Stating that neglected tropical diseases (NTDs) not only promote poverty but also destabilize communities, former Health and Human Services Secretary Tommy Thompson and Sabin Vaccine Institute President Peter Hotez call upon the public-health and foreign-policy communities to embrace medical diplomacy and NTD control as a means to combat terrorism in an article published January 27 in the open-access journal PLoS Neglected Tropical Diseases.
In "Waging Peace through Neglected Tropical Disease Control: A US Foreign Policy for the Bottom Billion," Thompson and Hotez make a strong case for the new U.S. presidential administration to engage in medical diplomacy as a critical piece of its foreign policy agenda. Defining medical diplomacy as "the winning of hearts and minds of people in the Middle East, Asia, Africa, and elsewhere by exporting medical care, expertise, and personnel to help those who need it most," the authors say that strengthening U.S. efforts to eliminate NTDs would help end the cycle of poverty in areas of conflict and promote peace and economic prosperity.
The authors cite recent scientific analysis of the adverse impact of NTDs on agricultural productivity, education, future wage earnings, and the health of mothers and children in low-income countries, demonstrating the "multiple and intimate connections between pervasive NTDs and conflict." They note that many nations that are considered diplomatic "hot spots" for the United States exhibit high rates of NTDs, with up to 50% of their populations suffering from one or more NTD.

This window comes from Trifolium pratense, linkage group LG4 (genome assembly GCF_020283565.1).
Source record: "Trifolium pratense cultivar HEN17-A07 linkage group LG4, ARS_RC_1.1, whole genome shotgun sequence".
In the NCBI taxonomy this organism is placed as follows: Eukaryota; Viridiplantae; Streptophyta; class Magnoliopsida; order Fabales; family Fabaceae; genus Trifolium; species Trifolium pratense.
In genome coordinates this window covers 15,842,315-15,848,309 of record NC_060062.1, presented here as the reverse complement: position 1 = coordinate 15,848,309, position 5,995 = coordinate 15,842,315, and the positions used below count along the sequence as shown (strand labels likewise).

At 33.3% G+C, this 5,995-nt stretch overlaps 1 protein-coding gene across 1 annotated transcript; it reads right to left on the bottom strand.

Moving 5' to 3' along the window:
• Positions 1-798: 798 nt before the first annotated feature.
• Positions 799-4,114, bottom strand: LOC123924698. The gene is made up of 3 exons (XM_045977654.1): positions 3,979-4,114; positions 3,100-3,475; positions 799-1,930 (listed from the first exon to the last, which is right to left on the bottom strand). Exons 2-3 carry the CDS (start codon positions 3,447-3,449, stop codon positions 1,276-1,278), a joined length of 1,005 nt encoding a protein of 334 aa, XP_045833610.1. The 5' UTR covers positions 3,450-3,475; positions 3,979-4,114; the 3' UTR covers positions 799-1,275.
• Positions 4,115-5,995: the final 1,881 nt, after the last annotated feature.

"As the most common afflictions in the world's areas of conflict and strife, and among the most common bases for diminished agricultural productivity, food insecurity, ignorance, and community destabilization, NTDs represent an obvious target for medical diplomacy," says Hotez, President of the Sabin Vaccine Institute, Distinguished Research Professor and Walter G. Ross Professor & Chair of Microbiology, Immunology, and Tropical Medicine at The George Washington University School of Medicine. "NTD control is also highly cost-effective, with treatment of the seven most common NTDs averaging a remarkable 50 cents per person, per year."
"Acts of compassion destroy the rhetoric of terrorists, and the world responds best to America when it provides medical humanitarian relief to the world's war-torn and poorest regions," says former Secretary Thompson, Global Ambassador of the Global Network for Neglected Tropical Diseases. "President [Barack] Obama and Secretary of State [Hillary] Clinton have a unique opportunity to engage in proven effective medical diplomacy strategies aimed at eliminating NTDs and fostering global prosperity and stability."
NTDs are devastating, debilitating, and deadly diseases that affect 1.4 billion people living on less than US$1.25 a day. Control or elimination of several NTDs, including ascariasis, trichuriasis, lymphatic filariasis, trachoma, and onchocerciasis, can be achieved for a fraction of the cost of treatment for HIV/AIDS or tuberculosis. The authors note that, "in practical terms, this means that the entire at-risk populations of war-torn areas and areas of conflict in sub-Saharan Africa could be treated for one year at roughly the cost of one or two F/A-18 Hornet fighter jets."
Citation: Hotez PJ, Thompson TG (2009) Waging Peace through Neglected Tropical Disease Control: A US Foreign Policy for the Bottom Billion. PLoS Negl Trop Dis 3(1): e346. doi:10.1371/journal.pntd.0000346 dx.plos.org/10.1371/journal.pntd.0000346
Source: Public Library of Science
Explore further: Predicting chronic pain in whiplash injuries